ACA Defines Employer Waiting Period

To be considered eligible for health coverage under an employer’s benefit package, there is typically a 90-day waiting period. This is the maximum number of days a business can wait to make an employee eligible to receive health benefits under their policy established under the Patient Protection and Affodable Care Act.  According to Business Insurance, only a select number of employers actually implement a 90-day waiting period though. A survey released by the Kaiser Family Foundation defined the average waiting period of around 1.8 months.
However, on Friday June 20, a new update was released as a revision to the ACA which now defines a set “orientation period” for employers. The orientation period is set at one month prior to the established maximum 90-day waiting period. 
What is an orientation period?
  • Time period where an employer reviews a new employee’s performance to determine if the employee is a good fit for the business
  • Time period to train the employee on the business, practices, tools, operations, etc.
  • Calculated as one month minus one day from the start date. For example, an employee who started on May 3 would be completed with the “orientation period” on June 2.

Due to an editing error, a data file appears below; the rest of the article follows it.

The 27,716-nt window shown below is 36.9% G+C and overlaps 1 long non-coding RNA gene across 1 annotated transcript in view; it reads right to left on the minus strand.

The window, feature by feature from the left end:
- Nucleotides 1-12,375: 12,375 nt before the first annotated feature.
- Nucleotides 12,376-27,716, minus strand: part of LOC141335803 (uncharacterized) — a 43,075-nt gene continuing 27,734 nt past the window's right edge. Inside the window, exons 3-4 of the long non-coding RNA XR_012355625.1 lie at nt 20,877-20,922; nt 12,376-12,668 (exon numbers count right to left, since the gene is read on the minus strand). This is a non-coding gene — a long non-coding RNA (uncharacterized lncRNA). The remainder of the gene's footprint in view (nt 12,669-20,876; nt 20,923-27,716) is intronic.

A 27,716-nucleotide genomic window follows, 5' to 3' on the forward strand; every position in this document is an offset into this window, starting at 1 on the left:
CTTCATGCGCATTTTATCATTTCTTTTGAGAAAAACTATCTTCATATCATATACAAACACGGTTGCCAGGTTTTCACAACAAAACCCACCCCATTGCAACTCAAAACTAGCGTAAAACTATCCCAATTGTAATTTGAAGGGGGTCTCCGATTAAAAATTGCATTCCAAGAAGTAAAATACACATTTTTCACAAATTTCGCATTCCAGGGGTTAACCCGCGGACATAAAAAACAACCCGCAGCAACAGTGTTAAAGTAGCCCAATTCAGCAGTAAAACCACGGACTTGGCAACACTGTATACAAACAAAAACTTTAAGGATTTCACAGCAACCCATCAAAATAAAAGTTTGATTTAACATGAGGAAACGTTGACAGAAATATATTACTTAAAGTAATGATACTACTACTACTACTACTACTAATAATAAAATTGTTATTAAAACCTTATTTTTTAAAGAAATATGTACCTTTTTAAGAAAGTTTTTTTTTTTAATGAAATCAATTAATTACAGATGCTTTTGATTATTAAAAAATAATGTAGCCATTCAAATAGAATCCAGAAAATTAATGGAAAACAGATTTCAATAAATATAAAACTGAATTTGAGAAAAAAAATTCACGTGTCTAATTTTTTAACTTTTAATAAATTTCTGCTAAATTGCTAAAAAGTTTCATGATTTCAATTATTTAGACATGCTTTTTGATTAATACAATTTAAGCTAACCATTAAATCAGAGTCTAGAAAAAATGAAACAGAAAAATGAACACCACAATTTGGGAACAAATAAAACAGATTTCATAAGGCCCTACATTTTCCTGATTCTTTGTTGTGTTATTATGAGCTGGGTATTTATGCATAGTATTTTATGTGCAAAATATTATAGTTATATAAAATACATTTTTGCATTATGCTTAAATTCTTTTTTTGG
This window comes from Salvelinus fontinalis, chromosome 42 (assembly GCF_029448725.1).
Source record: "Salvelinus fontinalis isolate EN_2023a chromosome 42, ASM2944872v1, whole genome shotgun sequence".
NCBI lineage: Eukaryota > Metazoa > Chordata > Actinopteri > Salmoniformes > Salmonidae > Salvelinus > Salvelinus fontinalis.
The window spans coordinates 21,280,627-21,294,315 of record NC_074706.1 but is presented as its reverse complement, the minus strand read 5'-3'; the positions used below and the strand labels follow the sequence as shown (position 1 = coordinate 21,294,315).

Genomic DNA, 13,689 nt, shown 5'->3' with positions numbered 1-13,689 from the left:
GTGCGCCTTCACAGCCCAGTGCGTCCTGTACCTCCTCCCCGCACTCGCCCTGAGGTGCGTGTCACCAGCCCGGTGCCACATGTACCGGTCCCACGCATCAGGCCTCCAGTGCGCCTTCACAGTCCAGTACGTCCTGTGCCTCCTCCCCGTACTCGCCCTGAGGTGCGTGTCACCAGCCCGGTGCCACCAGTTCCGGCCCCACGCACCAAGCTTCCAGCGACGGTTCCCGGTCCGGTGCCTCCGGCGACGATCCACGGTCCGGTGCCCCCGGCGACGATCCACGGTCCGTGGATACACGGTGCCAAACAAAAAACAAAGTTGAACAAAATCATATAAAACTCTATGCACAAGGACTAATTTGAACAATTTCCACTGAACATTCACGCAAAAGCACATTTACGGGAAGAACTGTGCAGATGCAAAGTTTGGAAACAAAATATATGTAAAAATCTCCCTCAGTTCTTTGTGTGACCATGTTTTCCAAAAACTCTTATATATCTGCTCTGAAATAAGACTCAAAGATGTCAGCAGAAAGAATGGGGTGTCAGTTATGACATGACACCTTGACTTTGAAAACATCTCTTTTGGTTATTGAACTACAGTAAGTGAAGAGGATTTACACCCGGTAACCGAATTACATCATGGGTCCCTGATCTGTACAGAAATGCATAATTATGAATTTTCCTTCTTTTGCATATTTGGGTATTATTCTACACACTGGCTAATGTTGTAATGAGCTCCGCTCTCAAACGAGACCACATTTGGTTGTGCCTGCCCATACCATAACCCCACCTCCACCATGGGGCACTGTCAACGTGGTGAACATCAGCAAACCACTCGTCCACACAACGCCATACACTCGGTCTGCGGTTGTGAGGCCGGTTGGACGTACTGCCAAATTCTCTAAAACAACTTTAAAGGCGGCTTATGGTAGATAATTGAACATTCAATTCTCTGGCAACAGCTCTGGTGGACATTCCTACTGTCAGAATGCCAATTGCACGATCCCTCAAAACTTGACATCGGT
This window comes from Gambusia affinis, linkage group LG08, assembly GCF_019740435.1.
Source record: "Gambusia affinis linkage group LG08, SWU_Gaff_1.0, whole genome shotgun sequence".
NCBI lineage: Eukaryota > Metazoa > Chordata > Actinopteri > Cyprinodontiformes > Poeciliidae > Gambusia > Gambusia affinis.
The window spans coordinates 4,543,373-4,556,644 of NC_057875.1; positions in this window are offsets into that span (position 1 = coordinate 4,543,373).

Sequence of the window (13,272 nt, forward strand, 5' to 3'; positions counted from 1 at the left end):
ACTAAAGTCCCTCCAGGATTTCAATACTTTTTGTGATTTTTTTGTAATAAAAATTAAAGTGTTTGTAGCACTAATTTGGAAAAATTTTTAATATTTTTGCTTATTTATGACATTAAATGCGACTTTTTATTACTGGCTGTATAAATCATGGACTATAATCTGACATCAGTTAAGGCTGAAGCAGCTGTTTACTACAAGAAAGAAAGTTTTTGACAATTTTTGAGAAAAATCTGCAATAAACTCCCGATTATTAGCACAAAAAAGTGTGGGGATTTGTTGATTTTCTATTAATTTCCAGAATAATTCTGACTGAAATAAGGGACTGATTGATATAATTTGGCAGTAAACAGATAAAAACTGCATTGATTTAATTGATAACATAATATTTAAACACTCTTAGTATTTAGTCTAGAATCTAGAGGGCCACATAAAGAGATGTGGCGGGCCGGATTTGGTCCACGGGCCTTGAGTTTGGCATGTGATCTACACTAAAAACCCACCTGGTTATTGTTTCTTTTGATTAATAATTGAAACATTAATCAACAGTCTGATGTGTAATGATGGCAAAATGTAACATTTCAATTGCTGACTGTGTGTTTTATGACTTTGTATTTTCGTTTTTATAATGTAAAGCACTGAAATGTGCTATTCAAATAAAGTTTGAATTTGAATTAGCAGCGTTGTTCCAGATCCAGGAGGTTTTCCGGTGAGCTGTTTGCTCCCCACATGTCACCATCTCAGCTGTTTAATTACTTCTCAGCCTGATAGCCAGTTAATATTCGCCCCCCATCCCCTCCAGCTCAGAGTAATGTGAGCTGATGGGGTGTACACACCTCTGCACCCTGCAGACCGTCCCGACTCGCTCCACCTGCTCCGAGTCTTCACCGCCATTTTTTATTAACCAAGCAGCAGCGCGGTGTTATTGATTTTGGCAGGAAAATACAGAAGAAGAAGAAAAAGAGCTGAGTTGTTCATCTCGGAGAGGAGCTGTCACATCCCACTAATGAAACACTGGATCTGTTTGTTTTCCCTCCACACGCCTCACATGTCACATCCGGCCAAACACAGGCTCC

So what does this mean for new hires?
  • A new employee may have to wait one month to complete the orientation period
  • A new employee may wait up to 90 days + the orientation period to receive health benefits from an employer
How does this affect employers?
  • Employers now have a defined orientation period and waiting period to determine whether or not their employees are eligible for health coverage
  • There is a penalty established in 2014 stating that an employer who violates the mandated waiting period of 90 days must pay a fine of $100 per employee per day of violation
Do you have any questions on how the newly defined orientation period may affect your business? Please feel free to contact us for assistance.


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